Studio Two, EMI Studios, Abbey Road
Producer: Ron Richards
Engineer: Norman Smith
George Martin was concerned with the quality of Ringo Starr‘s drumming on the original Love Me Do, and so arranged for an experienced session drummer, Andy White, to play on the session. White was paid a standard fee of £5 15s (£5.75).
I had already heard of them because I was married to Lyn Cornell of the Vernons Girls, themselves a Liverpool group. They could have been cold towards me but in fact they were very nice, and kidded about. I was impressed because they were doing their own material, whereas most groups at the time were doing covers of American songs or Tin Pan Alley stuff.
The Complete Beatles Recording Sessions, Mark Lewisohn
The session, which lasted from 5pm to 6.45pm, was produced by Ron Richards, although George Martin arrived halfway through. Ringo Starr was relegated to playing the maracas on a remake of PS I Love You, and tambourine on Love Me Do.
I was working in London and doing a lot of TV. One Friday I got a call asking if I could do a three-hour job at EMI on the Monday.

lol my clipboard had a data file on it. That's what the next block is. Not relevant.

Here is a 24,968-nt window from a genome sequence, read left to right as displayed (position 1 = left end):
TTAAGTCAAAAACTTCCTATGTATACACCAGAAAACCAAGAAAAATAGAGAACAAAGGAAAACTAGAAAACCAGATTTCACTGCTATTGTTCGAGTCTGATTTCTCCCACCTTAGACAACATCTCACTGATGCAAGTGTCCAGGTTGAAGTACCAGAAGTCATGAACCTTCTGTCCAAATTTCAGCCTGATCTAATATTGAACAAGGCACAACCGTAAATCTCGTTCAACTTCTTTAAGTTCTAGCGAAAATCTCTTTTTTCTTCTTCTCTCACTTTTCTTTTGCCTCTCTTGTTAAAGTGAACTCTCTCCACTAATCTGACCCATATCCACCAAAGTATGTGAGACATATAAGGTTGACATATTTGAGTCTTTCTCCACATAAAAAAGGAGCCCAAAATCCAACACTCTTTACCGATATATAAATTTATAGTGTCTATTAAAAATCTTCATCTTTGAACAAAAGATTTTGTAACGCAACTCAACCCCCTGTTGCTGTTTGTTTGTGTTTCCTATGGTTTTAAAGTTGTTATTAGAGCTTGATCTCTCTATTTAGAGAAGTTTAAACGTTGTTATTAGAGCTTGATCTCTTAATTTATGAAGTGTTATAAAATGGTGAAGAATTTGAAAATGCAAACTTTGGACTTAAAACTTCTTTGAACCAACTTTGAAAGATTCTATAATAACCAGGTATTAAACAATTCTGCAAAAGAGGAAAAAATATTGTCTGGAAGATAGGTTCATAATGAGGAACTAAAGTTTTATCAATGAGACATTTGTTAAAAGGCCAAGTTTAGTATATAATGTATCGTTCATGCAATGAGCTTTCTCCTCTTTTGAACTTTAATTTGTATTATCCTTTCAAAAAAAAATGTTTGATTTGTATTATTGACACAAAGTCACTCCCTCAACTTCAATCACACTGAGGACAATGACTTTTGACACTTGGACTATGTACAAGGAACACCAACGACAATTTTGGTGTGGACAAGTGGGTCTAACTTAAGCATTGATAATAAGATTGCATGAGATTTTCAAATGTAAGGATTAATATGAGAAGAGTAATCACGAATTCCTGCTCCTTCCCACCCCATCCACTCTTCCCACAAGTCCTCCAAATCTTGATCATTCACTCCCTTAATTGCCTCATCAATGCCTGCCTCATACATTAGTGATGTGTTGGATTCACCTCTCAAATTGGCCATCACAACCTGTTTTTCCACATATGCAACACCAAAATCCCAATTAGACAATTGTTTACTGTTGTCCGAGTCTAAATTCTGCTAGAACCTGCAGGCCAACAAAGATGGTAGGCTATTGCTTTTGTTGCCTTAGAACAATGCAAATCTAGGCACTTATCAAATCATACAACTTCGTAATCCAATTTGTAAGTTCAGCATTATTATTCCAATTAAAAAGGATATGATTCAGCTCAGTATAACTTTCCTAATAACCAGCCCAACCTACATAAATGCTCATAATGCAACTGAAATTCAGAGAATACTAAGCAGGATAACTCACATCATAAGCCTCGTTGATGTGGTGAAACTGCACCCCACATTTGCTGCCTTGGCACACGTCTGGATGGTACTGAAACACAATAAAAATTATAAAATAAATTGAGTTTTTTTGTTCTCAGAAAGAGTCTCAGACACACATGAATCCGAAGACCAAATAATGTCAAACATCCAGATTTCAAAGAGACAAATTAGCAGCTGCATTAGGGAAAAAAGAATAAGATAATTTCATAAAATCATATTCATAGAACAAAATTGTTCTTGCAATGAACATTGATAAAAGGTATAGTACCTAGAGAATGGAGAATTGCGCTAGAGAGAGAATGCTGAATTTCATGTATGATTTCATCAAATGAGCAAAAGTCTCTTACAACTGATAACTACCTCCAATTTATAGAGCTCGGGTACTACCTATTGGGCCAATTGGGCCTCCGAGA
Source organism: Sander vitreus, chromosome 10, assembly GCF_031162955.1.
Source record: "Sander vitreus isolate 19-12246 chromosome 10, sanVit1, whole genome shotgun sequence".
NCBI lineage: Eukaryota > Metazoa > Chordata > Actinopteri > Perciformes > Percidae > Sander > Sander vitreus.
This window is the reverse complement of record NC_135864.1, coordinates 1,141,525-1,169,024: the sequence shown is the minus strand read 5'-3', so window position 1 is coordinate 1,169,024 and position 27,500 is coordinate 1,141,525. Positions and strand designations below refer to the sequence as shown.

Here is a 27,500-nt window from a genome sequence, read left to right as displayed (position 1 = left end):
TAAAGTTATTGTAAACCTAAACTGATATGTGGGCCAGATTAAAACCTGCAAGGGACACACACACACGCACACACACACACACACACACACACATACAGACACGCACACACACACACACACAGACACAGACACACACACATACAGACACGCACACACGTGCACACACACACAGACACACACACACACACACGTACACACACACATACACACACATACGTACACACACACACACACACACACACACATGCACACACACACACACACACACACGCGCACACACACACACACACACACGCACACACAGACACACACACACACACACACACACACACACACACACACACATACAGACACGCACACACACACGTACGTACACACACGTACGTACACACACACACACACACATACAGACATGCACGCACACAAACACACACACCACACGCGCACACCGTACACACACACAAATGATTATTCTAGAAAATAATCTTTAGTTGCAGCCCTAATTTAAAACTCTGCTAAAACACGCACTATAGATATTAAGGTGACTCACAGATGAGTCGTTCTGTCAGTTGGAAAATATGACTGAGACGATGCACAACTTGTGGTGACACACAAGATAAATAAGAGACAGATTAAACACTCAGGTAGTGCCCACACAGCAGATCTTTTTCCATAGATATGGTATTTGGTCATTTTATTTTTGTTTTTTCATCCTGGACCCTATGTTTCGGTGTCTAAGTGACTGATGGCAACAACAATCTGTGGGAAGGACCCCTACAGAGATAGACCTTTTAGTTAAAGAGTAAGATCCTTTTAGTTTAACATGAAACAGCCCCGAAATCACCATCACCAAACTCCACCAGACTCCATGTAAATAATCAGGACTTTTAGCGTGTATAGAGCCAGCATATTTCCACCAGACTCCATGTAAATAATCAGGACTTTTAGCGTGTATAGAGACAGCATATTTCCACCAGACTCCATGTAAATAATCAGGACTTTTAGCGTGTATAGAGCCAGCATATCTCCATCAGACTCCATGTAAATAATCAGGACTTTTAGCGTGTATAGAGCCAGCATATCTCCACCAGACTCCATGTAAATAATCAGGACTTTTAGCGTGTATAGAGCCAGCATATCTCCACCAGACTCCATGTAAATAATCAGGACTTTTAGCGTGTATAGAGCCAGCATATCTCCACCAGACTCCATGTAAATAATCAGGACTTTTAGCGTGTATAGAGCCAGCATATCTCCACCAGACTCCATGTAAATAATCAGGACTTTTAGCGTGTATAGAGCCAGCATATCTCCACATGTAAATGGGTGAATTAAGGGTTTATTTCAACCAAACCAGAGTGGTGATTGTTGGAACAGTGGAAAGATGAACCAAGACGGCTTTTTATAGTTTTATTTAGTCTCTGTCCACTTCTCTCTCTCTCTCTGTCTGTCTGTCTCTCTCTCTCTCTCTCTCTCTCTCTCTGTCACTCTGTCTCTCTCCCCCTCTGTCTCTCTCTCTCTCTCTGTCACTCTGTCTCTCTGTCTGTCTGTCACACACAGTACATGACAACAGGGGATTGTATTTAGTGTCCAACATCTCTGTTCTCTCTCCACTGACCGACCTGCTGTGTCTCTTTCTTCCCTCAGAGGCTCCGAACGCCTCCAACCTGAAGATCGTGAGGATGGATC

That’s all I knew about it. I had heard of The Beatles by then because my first wife Lyn was from Liverpool and had mentioned the name, but I didn’t know much about them.
But those guys were great, and I worked closely with John and Paul while we tried to get the routines all worked out. They hadn’t written anything down as music, so we just worked through it together.
They were great. Ringo and I didn’t have much between us, all my time was taken up learning the routines and he was playing the tambourines so he was only there for the take. I mostly spoke to John and Paul because they were the writers.
It was a really enjoyable experience, and what impressed me was they were doing some really good stuff, but it was all their own stuff and was really new. Everything else at the time was a copy of music from the States, which was very successful, but they were doing something new and you could tell it was something different and very special. But I didn’t know just how special it would become.
The band recorded 10 takes of PS I Love You, and 18 of Love Me Do. They also attempted a version of Please Please Me with White on drums. They had rehearsed the song during the 4 September session, but George Martin disliked the slow tempo and Roy Orbison-style arrangement.
The Beatles came up with a new arrangement, which was recorded on this day. Although at the time EMI had a policy to destroy unneeded outtakes, a version of Please Please Me from the session was rediscovered in 1994, and released on Anthology 1.
After the session ended, the best takes were mixed into mono and EMI began pressing Love Me Do and PS I Love You as The Beatles’ debut single. Initial pressings featured Ringo Starr on drums from the 4 September session, although these were later replaced by the Andy White version.